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Trump Denied Knowing About The $130,000 Payment His Lawyer Facilitated For Stormy Daniels

Asked aboard Air Force One on Thursday afternoon about whether he knew about the payment, Trump simply said, "No."

Last updated on April 5, 2018, at 7:05 p.m. ET

Posted on April 5, 2018, at 5:19 p.m. ET

Mandel Ngan / AFP / Getty Images

In his first comments on the topic since Stephanie Clifford, an adult film star who performs as Stormy Daniels, appeared on 60 Minutes, President Donald Trump said he did not know about the $130,000 payment his longtime lawyer has said he facilitated for her in 2016.

Asked aboard Air Force One on Thursday afternoon about whether he knew about the payment, Trump simply said, "No," according to the White House press pool report.

The payment was made in the waning days of the 2016 presidential election as part of a settlement agreement signed by Clifford, who claims to have had a relationship with Trump more than a decade ago, and the lawyer, Michael Cohen. The existence of the agreement was first reported earlier this year by the Wall Street Journal.

Clifford's lawyer, Michael Avenatti, has sued over the agreement, calling it a "hush agreement" and asking a court in California to toss it out.

Asked why his longtime lawyer — and the Trump Organization's lawyer at the time — made the payment, Trump said, "You’ll have to ask Michael Cohen. Michael is my attorney. You’ll have to ask Michael."

In Clifford's lawsuit, one of the issues raised is the allegation that Cohen — based on his own statements and now echoed by the president's statements — made the payment through a company set up for the payment without his client's knowledge.

After the Wall Street Journal's initial reporting on the agreement, Cohen stated, "In a private transaction in 2016, I used my own personal funds to facilitate a payment of $130,000 to Ms. Stephanie Clifford. Neither the Trump Organization nor the Trump campaign was a party to the transaction with Ms. Clifford, and neither reimbursed me for the payment, either directly or indirectly."

The lawsuit alleges that Cohen "violated Rule 1.8(e) of the New York Rules of Professional Conduct by advancing or guaranteeing financial assistance to a client by paying $130,000 from his own personal funds to benefit his client Mr. Trump."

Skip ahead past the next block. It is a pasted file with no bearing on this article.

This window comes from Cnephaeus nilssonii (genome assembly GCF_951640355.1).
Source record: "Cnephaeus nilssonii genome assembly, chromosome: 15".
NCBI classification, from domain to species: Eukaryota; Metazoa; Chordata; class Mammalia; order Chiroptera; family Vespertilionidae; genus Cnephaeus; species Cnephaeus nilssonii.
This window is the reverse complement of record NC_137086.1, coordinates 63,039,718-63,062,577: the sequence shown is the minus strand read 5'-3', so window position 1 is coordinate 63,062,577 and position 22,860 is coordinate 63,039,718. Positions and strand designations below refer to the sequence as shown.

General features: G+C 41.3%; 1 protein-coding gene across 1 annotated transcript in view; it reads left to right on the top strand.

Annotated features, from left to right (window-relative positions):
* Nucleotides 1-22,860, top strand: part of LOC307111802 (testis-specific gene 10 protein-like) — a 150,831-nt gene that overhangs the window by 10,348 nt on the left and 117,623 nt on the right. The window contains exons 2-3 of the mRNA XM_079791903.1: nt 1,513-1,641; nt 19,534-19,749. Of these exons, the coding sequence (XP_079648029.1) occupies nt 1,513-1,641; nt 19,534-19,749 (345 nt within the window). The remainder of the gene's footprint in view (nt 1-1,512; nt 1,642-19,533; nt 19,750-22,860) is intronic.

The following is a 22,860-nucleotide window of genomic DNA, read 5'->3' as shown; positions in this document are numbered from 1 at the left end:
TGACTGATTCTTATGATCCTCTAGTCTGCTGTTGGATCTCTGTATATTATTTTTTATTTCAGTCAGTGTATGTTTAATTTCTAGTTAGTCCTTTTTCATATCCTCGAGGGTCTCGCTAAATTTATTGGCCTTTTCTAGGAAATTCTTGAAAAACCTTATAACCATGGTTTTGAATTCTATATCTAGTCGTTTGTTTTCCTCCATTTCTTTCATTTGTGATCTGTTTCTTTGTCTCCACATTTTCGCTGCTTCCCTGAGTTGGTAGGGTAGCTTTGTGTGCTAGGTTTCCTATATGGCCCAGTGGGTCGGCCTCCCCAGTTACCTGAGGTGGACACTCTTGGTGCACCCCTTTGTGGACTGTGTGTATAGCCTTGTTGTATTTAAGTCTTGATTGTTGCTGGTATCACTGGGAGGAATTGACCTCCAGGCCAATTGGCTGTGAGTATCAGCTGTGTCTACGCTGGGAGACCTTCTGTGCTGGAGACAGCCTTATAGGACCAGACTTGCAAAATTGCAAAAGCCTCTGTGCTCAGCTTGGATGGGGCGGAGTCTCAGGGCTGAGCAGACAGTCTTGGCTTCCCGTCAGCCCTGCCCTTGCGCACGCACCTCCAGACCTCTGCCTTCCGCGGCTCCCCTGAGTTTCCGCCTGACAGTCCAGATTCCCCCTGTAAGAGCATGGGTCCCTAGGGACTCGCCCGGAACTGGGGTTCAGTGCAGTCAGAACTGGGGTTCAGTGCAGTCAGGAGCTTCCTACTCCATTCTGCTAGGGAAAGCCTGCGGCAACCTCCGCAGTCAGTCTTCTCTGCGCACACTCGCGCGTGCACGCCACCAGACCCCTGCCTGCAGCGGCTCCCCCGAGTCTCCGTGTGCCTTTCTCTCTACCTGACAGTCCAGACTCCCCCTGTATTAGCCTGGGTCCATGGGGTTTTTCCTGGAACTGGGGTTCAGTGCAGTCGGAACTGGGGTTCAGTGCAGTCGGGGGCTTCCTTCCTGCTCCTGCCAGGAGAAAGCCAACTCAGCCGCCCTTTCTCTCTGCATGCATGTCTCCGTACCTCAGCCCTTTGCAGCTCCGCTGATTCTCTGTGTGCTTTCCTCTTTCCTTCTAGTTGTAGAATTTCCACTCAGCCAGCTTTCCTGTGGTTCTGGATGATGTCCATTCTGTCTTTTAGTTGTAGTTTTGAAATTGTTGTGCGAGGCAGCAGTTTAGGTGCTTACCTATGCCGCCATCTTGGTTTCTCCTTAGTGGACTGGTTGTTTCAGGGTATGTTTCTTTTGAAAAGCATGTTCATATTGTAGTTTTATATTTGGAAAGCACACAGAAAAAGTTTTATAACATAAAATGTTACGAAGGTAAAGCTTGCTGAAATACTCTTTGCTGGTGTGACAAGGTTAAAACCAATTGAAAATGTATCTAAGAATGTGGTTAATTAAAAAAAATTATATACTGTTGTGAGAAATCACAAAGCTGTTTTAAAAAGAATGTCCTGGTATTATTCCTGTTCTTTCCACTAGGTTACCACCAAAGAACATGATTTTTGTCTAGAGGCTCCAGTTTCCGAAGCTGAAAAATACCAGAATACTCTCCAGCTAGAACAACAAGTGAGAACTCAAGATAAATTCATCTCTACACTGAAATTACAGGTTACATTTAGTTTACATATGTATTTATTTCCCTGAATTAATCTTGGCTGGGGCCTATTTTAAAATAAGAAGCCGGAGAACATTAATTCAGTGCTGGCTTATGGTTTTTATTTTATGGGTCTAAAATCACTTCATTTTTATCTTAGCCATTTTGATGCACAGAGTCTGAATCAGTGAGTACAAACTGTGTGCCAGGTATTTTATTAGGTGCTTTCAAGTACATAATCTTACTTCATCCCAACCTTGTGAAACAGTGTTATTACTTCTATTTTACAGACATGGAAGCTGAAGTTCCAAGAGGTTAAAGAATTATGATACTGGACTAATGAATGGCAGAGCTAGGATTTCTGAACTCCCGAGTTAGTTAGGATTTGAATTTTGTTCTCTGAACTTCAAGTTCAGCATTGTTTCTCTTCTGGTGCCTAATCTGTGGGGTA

Cohen is not, however, Trump's lawyer in the ongoing litigation. In that, Trump is represented by Charles Harder, the lawyer best known for representing Hulk Hogan in his lawsuit against Gawker.

In the litigation, Cohen and the company, Essential Consultants, LLC, are represented by Brent Blakely.

Trump also said he did not know where the money came from and ignored a question about whether he ever set up a fund of money that Cohen could draw from.

Neither Harder nor Blakely — who are seeking to have the lawsuit resolved in private arbitration, as set forth in the agreement itself — immediately responded to a request for comment on Trump's statements.

Avenatti, however, quickly responded on Twitter, saying he looked forward to "testing the truthfulness" of Trump's claim.

We very much look forward to testing the truthfulness of Mr. Trump's feigned lack of knowledge concerning the $130k payment as stated on Air Force One. As history teaches us, it is one thing to deceive the press and quite another to do so under oath. #searchforthetruth #basta

Regarding Trump's comment that Cohen is his attorney, Avenatti told BuzzFeed News, "Another brilliant pick and an example of only the best and the brightest."

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